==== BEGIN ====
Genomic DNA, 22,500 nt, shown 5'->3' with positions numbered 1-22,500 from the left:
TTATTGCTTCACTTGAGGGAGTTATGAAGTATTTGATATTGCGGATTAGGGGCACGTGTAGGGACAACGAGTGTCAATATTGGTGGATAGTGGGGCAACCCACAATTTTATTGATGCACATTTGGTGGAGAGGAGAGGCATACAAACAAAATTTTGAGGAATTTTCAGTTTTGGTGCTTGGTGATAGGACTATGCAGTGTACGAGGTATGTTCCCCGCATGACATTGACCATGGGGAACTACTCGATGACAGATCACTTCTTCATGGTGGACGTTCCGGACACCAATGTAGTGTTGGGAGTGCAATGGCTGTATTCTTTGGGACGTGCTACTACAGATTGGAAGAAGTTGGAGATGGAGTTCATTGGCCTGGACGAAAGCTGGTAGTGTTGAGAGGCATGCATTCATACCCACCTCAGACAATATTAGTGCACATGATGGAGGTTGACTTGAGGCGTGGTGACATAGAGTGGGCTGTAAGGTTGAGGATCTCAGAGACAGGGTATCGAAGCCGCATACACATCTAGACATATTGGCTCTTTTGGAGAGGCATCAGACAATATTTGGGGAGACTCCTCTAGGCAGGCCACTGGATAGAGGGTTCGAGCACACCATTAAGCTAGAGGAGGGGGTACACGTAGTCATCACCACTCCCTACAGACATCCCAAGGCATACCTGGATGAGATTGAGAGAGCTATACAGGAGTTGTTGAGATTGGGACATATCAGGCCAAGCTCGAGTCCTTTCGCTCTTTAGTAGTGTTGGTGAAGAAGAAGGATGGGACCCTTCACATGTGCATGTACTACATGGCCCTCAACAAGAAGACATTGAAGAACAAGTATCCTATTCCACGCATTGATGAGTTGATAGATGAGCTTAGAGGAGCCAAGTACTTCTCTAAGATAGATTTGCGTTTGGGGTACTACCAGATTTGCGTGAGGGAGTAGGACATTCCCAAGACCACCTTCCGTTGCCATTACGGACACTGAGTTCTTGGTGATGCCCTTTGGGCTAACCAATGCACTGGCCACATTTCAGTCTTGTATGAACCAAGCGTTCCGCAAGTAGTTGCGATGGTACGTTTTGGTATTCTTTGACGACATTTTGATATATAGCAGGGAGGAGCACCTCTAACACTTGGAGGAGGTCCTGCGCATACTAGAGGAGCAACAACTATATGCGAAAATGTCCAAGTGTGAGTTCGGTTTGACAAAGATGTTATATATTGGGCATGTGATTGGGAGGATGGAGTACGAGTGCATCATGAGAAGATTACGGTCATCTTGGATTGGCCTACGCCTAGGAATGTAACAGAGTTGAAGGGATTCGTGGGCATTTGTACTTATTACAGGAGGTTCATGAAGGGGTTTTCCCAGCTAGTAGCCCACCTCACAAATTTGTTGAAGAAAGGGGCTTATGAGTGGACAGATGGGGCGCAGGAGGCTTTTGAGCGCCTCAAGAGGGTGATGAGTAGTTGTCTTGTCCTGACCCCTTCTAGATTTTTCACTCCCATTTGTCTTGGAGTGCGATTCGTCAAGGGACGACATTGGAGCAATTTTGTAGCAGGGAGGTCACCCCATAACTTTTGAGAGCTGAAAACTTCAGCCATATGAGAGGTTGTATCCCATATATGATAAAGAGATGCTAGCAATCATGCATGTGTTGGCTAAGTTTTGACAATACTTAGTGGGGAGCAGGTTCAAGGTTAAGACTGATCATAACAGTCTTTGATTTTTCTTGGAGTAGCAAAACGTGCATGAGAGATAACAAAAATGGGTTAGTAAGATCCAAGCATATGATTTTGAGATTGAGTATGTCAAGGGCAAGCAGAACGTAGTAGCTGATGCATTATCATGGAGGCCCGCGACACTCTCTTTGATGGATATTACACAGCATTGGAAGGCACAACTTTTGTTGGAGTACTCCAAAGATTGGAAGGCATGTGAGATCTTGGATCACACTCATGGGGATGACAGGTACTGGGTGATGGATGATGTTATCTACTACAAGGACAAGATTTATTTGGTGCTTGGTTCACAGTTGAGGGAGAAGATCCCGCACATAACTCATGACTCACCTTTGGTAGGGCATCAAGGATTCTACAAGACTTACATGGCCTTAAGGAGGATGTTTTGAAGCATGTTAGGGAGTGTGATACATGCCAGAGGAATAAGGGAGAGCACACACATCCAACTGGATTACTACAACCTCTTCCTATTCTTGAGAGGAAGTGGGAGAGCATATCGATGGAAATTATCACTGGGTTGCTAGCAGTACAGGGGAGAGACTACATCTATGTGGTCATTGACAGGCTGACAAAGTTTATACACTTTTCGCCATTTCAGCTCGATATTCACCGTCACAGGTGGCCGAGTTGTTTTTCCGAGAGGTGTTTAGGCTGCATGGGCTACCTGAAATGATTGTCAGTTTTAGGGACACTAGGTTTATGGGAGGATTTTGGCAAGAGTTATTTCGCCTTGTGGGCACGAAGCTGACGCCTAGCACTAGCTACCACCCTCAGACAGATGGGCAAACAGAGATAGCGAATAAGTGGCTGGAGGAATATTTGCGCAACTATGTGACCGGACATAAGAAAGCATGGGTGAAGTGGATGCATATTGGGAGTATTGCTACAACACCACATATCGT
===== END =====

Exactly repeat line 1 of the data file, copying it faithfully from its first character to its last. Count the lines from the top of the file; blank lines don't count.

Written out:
Genomic DNA, 22,500 nt, shown 5'->3' with positions numbered 1-22,500 from the left: